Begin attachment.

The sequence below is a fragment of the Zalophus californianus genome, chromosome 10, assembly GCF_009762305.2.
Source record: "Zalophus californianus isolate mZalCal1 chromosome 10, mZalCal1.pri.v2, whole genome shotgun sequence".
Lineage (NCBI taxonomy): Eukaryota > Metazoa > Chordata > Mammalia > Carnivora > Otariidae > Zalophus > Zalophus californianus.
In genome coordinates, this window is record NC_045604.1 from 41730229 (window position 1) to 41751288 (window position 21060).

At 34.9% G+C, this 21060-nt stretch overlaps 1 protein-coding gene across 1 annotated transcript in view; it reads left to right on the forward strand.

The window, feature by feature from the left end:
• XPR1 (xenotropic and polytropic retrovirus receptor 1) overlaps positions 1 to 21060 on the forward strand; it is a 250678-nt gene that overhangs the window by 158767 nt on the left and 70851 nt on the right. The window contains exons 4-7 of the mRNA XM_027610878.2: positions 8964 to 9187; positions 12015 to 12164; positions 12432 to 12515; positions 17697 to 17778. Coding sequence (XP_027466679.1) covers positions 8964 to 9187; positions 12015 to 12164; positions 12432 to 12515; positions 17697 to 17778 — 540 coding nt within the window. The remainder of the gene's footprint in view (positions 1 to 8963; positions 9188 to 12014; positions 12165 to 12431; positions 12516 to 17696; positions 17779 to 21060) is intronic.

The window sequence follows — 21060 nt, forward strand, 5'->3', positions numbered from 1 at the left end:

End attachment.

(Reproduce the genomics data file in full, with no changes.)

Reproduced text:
The sequence below is a fragment of the Zalophus californianus genome, chromosome 10, assembly GCF_009762305.2.
Source record: "Zalophus californianus isolate mZalCal1 chromosome 10, mZalCal1.pri.v2, whole genome shotgun sequence".
Lineage (NCBI taxonomy): Eukaryota > Metazoa > Chordata > Mammalia > Carnivora > Otariidae > Zalophus > Zalophus californianus.
In genome coordinates, this window is record NC_045604.1 from 41730229 (window position 1) to 41751288 (window position 21060).

At 34.9% G+C, this 21060-nt stretch overlaps 1 protein-coding gene across 1 annotated transcript in view; it reads left to right on the forward strand.

The window, feature by feature from the left end:
• XPR1 (xenotropic and polytropic retrovirus receptor 1) overlaps positions 1 to 21060 on the forward strand; it is a 250678-nt gene that overhangs the window by 158767 nt on the left and 70851 nt on the right. The window contains exons 4-7 of the mRNA XM_027610878.2: positions 8964 to 9187; positions 12015 to 12164; positions 12432 to 12515; positions 17697 to 17778. Coding sequence (XP_027466679.1) covers positions 8964 to 9187; positions 12015 to 12164; positions 12432 to 12515; positions 17697 to 17778 — 540 coding nt within the window. The remainder of the gene's footprint in view (positions 1 to 8963; positions 9188 to 12014; positions 12165 to 12431; positions 12516 to 17696; positions 17779 to 21060) is intronic.

The window sequence follows — 21060 nt, forward strand, 5'->3', positions numbered from 1 at the left end: